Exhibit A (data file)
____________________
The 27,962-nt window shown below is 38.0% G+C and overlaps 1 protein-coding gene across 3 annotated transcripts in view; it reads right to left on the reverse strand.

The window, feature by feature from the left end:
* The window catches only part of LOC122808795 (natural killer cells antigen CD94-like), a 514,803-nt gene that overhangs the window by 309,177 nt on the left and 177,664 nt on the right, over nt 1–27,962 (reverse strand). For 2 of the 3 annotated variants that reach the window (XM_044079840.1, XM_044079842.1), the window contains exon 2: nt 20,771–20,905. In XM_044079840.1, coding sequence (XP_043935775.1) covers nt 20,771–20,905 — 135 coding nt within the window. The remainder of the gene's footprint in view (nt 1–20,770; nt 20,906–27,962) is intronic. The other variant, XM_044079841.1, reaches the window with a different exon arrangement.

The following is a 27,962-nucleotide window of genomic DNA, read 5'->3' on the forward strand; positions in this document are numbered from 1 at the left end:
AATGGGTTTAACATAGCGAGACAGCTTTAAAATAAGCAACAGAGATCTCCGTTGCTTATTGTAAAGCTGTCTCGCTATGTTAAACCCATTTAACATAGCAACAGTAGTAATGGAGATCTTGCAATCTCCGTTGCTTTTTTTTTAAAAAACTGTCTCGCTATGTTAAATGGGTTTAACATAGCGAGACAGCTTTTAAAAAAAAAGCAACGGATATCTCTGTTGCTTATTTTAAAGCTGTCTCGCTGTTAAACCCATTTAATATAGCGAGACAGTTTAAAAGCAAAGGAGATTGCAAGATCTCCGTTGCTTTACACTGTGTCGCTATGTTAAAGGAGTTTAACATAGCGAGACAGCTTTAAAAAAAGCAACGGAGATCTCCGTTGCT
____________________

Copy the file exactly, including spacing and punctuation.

The 27,962-nt window shown below is 38.0% G+C and overlaps 1 protein-coding gene across 3 annotated transcripts in view; it reads right to left on the reverse strand.

The window, feature by feature from the left end:
* The window catches only part of LOC122808795 (natural killer cells antigen CD94-like), a 514,803-nt gene that overhangs the window by 309,177 nt on the left and 177,664 nt on the right, over nt 1–27,962 (reverse strand). For 2 of the 3 annotated variants that reach the window (XM_044079840.1, XM_044079842.1), the window contains exon 2: nt 20,771–20,905. In XM_044079840.1, coding sequence (XP_043935775.1) covers nt 20,771–20,905 — 135 coding nt within the window. The remainder of the gene's footprint in view (nt 1–20,770; nt 20,906–27,962) is intronic. The other variant, XM_044079841.1, reaches the window with a different exon arrangement.

The following is a 27,962-nucleotide window of genomic DNA, read 5'->3' on the forward strand; positions in this document are numbered from 1 at the left end:
AATGGGTTTAACATAGCGAGACAGCTTTAAAATAAGCAACAGAGATCTCCGTTGCTTATTGTAAAGCTGTCTCGCTATGTTAAACCCATTTAACATAGCAACAGTAGTAATGGAGATCTTGCAATCTCCGTTGCTTTTTTTTTAAAAAACTGTCTCGCTATGTTAAATGGGTTTAACATAGCGAGACAGCTTTTAAAAAAAAAGCAACGGATATCTCTGTTGCTTATTTTAAAGCTGTCTCGCTGTTAAACCCATTTAATATAGCGAGACAGTTTAAAAGCAAAGGAGATTGCAAGATCTCCGTTGCTTTACACTGTGTCGCTATGTTAAAGGAGTTTAACATAGCGAGACAGCTTTAAAAAAAGCAACGGAGATCTCCGTTGCT